Tuesday, June 28, 2016

Gardens Galore!

This past weekend was the Hardy Plant Society's annual Plant Study Weekend. This year it took place in Salem, Oregon, about twenty miles north of where I live. Dinner, speakers, door prizes were enjoyable but touring gardens was the main event. The weather was perfect for my sister Laura and me. We managed to find the gardens without GPS, which was quite a feat. And I got to see Loree Bohl and Nancy Sarpola again and meet Mary Palmer, Ann Amato-ZorichJane Finch-Howell, Lance Wright. And several others. 

At one point on Sunday morning, a tall handsome man walked up to me and asked where the coffee was. It was Dan Hinkley! I bowed, then blushed, then tried to remember where I had seen the coffee. Then as I escorted him to the refreshment pavilion, I complimented him on his writing and tried, rather futily, to act cool. 

Because there are so many photos, I'll try to keep my comments brief. Enjoy!

I was happy to see Francoa sonchifolia blooming since I recently bought two plants
from Annie's Annuals.

The long-stemmed flowers jut upward from a tidy rosette in early summer.
Do any of you grow this beauty?

Love the gate, love the curly hosta at its feet.

Tons of garden art!

Most of the gardens on the tour were big with lots of room.
If only!

Sometimes it's the simple things.

I didn't know what plant this was but it was spectacular.

So many pathways weaving here and there.

I loved the vintage colors on the bike.
There were lots of outbuildings sprinkled throughout these large gardens.

Perfect creeping Thyme

On my wish list:  Cirsium rivulare 'Atropurpureum'
Here are the flowers, pink of course!
The foliage, tidy and lovely.

The entire thing.

Seriously. A school/church bell!

I was lusting after this trough for its size.
It was about 18 inches tall and 24 inches wide.

And I was swooning over this cement lamp post.

I love those lines.

Wouldn't it be cool lit up at night?
Nice Punica on the right.

Here is another plant I've spied on the Annie's Annuals website.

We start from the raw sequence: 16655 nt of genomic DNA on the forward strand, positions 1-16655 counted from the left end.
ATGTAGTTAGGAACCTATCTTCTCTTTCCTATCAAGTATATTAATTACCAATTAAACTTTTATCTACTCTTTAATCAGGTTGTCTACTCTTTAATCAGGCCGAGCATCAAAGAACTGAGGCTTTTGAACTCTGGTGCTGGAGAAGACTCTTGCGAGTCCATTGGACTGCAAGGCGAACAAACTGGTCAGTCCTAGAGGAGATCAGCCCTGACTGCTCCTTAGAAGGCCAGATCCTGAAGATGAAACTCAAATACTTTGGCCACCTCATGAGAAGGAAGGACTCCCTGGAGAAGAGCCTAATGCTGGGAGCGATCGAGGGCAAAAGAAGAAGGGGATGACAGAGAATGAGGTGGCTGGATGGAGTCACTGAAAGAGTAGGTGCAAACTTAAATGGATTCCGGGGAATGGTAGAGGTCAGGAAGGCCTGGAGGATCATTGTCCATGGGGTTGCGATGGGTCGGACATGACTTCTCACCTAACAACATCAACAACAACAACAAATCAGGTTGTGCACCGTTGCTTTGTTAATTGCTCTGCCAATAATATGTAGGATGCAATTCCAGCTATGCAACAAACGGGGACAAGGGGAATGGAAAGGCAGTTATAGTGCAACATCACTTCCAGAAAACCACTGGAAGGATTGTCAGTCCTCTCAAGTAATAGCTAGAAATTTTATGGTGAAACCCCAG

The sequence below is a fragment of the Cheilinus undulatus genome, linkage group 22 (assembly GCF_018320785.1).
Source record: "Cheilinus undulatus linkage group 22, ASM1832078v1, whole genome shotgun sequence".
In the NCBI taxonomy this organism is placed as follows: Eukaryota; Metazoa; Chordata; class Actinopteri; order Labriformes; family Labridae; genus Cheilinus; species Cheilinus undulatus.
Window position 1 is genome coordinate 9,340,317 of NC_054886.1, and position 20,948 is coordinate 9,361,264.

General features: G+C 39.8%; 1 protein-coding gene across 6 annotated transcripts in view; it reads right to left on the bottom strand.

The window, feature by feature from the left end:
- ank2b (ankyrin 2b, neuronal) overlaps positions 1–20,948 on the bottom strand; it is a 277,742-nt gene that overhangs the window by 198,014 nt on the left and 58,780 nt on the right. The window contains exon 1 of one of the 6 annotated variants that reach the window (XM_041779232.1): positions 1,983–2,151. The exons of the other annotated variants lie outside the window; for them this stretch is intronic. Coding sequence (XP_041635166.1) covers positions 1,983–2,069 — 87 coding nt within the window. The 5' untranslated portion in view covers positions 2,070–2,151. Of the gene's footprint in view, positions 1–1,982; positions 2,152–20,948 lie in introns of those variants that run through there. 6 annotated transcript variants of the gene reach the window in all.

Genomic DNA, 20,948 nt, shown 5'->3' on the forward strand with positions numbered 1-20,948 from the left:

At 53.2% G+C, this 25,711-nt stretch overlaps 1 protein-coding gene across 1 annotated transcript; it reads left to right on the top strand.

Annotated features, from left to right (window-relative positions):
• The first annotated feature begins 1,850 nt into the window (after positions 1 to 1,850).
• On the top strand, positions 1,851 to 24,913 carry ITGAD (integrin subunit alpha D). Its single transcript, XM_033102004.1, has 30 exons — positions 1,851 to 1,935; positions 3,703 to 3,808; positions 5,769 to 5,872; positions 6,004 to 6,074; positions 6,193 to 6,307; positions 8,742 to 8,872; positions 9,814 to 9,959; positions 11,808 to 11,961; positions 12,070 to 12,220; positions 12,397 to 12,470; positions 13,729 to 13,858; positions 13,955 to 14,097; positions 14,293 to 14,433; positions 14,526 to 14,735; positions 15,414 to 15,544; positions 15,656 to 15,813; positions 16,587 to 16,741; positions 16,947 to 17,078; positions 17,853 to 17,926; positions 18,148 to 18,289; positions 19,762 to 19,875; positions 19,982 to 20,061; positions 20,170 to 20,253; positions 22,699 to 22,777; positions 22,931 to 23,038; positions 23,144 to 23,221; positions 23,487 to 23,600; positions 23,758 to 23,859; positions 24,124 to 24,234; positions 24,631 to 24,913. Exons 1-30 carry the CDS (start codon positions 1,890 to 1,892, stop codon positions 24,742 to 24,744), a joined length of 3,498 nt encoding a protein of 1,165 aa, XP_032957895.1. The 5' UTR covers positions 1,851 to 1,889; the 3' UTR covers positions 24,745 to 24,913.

Dianthus carthusianorum 'Clusterhead Pink'

It was almost finished blooming here.

The wall art is nice but check out the variegated foliage on
the Gingko.

On the other side of this enclosure was a raised bed vegetable garden.

This table looked like a cardboard box until we touched it.
It was concrete. Very cool!

I really, really wanted that vintage olive bucket.

And the washtubs.

The iron curlicue was the gate's latch. 

No weeds, anywhere!

Cool storage shed and my sister.

These Mahonia berries were almost too perfect to be real.

Why doesn't my Lamium look like this?

I love Hart's Tongue Fern!

It's not easy to see here but amongst the foliage is a cute wire thing with bells on the ends.

Ironically, I saw the same thing a few weeks ago while on a local garden tour.

How cute are these?

Acer griseum bark is always captivating.

I thought this was a clever use of space.

I've never seen a Clematis with the lower stems twisted together like this.
Great idea.

I love driftwood. Someday I'd like to have a big enough stash to create this.

I'm not a huge fan of yellow but this Dahlia was really cute.
We never did learn the name of it.

Cool bench.

Anyone know the name of this?

This looks like Hydrangea macrophylla 'Invincible Spirit.'
I love those blossoms.

Geranium 'Birch Double' I believe.

It seems like every garden had this Podophyllum.

Strawberry plants in the containers and in the ground.

This is the one, Loree.

This cute thing made me think of my friend Carol.

This garden had a lot of formal elements but the owner was the most down to earth,
sweet lady you'd ever meet.

I am not a huge fan of pines but I loved this guy.

Can you imagine?

I bought a Eucomis 'Sparkling Burgundy' the next day after swooning over these.

Color-echo perfection

These were more peachy than orange... and so cool!

After posting this mystery Clematis on Facebook, I learned it is C. viticella 'Kermesina'

It's going on my plant wish list.